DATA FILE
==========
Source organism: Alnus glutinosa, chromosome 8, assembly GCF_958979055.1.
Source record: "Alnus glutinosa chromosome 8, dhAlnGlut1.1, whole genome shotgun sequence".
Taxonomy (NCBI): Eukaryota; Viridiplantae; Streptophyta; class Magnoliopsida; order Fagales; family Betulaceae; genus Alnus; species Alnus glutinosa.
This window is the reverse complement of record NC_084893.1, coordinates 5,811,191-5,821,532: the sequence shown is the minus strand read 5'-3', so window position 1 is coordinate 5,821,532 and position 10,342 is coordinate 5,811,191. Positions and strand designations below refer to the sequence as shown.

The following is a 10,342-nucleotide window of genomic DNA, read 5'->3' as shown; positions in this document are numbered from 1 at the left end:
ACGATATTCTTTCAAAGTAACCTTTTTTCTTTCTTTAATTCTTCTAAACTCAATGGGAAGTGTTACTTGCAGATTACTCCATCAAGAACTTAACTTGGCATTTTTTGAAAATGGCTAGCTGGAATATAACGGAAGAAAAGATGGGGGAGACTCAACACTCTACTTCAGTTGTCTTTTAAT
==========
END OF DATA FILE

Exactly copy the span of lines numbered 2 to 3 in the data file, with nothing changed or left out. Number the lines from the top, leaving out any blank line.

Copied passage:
Source record: "Alnus glutinosa chromosome 8, dhAlnGlut1.1, whole genome shotgun sequence".
Taxonomy (NCBI): Eukaryota; Viridiplantae; Streptophyta; class Magnoliopsida; order Fagales; family Betulaceae; genus Alnus; species Alnus glutinosa.